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Biden remains the better choice in the election

When it comes to the issue of debates, perception is often just as crucial as reality and substance.

There is no way to codify the fact that Joe Biden’s debate performance last week was nothing short of dismal. The ferocity we witnessed at his State of the Union earlier this year was absent, although his performance did incrementally improve as the evening progressed.

The debate was an opportunity for Biden to ask the American people about what direction they wanted the nation to go: an optimistic future or a dystopian one. Unfortunately, on both counts, the president failed to deliver.

That said, former President Trump had a poor night as well. Admittedly, in contrast to Biden, he began the evening strong, but as the debate continued, he appeared and sounded more incoherent. Every answer he gave contained a considerable degree of lying. Even more disturbingly, he steadfastly refused to state he would abide by the results of the 2024 election. True to his character, he was abrupt, combative, and ruthlessly negative. As Trump sees it, the nation is a few steps away from implosion.

Trump’s positions on anything and everything shift and slide at will, and he lies about his own past with pathological confidence — during the debate, he denied that he had sex with Stormy Daniels while alternatively praising the white supremacists who emerged on Charlottesville in June 2017. He ignored questions and talked about what he wanted to — asked about the opiate crisis, he resorted to stories about sex crimes, out-of-control borders, immigrants taking “Black and Hispanic jobs,” and other dishonest nonsense.

In an effort to reassure some demoralized supporters, the president delivered an energetic speech in North Carolina the day after the debate, where he candidly confessed “I don’t walk as easily as I used to, I don’t speak as smoothly as I used to, I don’t debate as well as I used to.”

He went on, “But I know what I do know. I know how to tell the truth. I know right from wrong. I know how to do this job,” to rousing applause.

Prominent Democratic operatives such as Barack Obama, Bill and Hillary Clinton, and the Democratic National Committee have made it clear that they stand behind the president amid nervous calls for him to drop out of the race. It is interesting to note that many of the mainstream press, save for the Philadelphia Inquirer and a small number of pundits, did not suggest that President Trump resign, despite the fact that he is a convicted felon, sexual harasser, insurrectionist etc… Double standards seem to abound when it comes to critiquing both men.

The importance of presidential debates themselves is, in fact, up for debate. Many credit John F. Kennedy’s narrow victory in November 1960 with the fact he looked more appealing and telegenic than Richard Nixon. Some believe Gerald Ford may have forfeited the 1976 election when he mishandled a question about Soviet military strength in Eastern Europe. An ill-advised decision to keep looking at his watch became a memorable footnote in President George H.W. Bush’s defeat against Bill Clinton in 1992.

A first debate does not always guarantee a final outcome. Ronald Reagan in 1984, Barack Obama in 2012, and Grover Cleveland during his first presidency in 1884 (he was elected twice) were seen as the underdogs after their initial debate performances, yet went on to win their elections decisively.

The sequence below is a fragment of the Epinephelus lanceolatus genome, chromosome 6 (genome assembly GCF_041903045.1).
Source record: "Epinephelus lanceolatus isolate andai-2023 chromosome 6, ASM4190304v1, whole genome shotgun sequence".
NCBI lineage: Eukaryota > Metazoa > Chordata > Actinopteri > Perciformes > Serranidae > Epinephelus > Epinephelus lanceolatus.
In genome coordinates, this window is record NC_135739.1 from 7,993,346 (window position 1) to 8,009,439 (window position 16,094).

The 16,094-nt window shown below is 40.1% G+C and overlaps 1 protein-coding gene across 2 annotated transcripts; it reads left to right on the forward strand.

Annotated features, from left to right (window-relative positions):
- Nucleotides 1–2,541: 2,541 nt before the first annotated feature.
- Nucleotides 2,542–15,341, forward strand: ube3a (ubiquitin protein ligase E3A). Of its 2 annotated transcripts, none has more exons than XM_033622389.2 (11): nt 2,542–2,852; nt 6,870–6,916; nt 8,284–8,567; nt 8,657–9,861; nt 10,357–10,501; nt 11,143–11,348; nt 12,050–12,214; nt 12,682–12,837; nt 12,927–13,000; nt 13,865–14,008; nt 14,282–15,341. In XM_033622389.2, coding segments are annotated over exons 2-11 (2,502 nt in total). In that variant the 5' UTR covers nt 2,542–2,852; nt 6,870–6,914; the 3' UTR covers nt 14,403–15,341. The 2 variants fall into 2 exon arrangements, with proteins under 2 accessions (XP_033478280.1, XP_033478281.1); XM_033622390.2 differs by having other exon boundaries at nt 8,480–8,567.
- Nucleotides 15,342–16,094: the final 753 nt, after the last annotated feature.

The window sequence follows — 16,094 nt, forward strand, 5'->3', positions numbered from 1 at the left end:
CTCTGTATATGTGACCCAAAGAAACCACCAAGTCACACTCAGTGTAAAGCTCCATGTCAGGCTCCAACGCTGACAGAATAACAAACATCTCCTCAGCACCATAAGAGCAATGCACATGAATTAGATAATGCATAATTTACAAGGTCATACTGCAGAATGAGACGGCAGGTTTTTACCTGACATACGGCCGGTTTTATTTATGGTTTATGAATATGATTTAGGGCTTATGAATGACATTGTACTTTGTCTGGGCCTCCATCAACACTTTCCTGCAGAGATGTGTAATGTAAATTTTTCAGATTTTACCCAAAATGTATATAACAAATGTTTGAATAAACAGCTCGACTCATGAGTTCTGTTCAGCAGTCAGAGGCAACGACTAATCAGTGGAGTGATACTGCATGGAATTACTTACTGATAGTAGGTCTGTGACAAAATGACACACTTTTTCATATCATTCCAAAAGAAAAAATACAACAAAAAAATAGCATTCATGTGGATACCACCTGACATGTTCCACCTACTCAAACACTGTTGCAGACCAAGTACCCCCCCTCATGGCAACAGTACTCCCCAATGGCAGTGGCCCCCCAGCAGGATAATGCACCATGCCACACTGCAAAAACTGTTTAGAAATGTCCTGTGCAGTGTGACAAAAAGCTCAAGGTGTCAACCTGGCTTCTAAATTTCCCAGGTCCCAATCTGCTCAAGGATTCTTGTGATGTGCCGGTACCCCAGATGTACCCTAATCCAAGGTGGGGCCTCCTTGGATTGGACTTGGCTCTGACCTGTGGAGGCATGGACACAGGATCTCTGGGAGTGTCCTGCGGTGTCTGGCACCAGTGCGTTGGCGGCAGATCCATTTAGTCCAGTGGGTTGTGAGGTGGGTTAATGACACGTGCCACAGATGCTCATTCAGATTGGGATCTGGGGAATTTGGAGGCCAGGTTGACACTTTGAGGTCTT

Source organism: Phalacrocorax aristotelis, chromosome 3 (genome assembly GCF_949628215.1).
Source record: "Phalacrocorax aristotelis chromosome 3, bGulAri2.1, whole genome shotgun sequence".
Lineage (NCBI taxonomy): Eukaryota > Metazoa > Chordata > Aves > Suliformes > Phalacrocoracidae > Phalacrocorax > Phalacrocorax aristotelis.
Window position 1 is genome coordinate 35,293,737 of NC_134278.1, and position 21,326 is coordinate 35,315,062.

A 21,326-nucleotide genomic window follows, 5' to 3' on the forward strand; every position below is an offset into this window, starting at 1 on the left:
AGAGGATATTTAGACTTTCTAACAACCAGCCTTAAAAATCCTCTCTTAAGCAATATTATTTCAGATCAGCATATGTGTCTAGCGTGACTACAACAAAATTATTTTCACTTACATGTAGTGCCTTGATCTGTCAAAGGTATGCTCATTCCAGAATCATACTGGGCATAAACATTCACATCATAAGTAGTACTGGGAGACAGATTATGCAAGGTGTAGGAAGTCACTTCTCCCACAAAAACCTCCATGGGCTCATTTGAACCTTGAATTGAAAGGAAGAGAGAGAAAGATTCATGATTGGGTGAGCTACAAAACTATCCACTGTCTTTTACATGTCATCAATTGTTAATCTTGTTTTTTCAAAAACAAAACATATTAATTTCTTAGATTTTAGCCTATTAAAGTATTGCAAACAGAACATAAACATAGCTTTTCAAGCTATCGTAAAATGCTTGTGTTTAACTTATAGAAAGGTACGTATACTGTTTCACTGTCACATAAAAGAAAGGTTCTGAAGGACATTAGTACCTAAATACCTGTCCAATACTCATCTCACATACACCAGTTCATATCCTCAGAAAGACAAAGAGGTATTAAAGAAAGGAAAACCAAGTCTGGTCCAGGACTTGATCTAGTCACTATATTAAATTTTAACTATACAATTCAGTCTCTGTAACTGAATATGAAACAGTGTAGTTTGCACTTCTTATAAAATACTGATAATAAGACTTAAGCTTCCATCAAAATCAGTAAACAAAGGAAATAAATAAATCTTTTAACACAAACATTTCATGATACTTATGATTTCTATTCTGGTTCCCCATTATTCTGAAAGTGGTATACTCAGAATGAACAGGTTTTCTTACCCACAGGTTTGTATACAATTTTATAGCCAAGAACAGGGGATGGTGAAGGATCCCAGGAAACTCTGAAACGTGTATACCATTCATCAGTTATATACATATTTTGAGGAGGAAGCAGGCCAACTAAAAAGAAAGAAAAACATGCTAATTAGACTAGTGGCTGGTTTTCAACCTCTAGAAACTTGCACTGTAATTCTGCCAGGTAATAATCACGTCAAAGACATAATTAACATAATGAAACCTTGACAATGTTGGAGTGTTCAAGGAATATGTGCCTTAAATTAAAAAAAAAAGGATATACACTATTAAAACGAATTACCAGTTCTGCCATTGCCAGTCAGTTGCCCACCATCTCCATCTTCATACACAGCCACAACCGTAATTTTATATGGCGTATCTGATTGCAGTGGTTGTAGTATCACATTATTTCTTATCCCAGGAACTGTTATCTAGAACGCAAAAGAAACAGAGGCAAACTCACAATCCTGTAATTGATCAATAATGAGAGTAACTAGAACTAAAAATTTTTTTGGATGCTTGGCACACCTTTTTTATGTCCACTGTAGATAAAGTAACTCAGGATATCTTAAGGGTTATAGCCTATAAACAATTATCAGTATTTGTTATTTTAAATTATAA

It is troubling the Republican Party has refused to deeply consider the type of person it has decided to support as its party nominee. Trump’s own behavior, past and present, should be grounds for disqualification. He lied brazenly and repeatedly about his own actions, his record as president, and President Biden. The Republican Party has been sabotaged by Trump’s ambitions. Thus, it is up to the nation’s voters to decide whether they will place the interests of the nation above the ambitions of an unhinged, immoral man.

Joseph Biden was the first vice president to serve under a president of color. He is the first president to serve with a Black vice president, and the only president to serve with a female vice president. In a nation that historically has been deeply politically ingrained in racial conflict, such a fact itself is glaringly noteworthy. Regardless of whether Biden remains the Democratic nominee, this is a fact that will be permanently etched as a part of his administration’s history and presidential legacy.

Elwood Watson is a professor of history, Black studies, and gender and sexuality studies at East Tennessee State University. He is also an author and public speaker.

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Meet the Editor

David Adlerstein, The Apalachicola Times’ digital editor, started with the news outlet in January 2002 as a reporter.

Prior to then, David Adlerstein began as a newspaperman with a small Boston weekly, after graduating magna cum laude from Brandeis University in Waltham, Massachusetts. He later edited the weekly Bellville Times, and as business reporter for the daily Marion Star, both not far from his hometown of Columbus, Ohio.

In 1995, he moved to South Florida, and worked as a business reporter and editor of Medical Business newspaper. In Jan. 2002, he began with the Apalachicola Times, first as reporter and later as editor, and in Oct. 2020, also began editing the Port St. Joe Star.

Wendy Weitzel The Star Digital Editor

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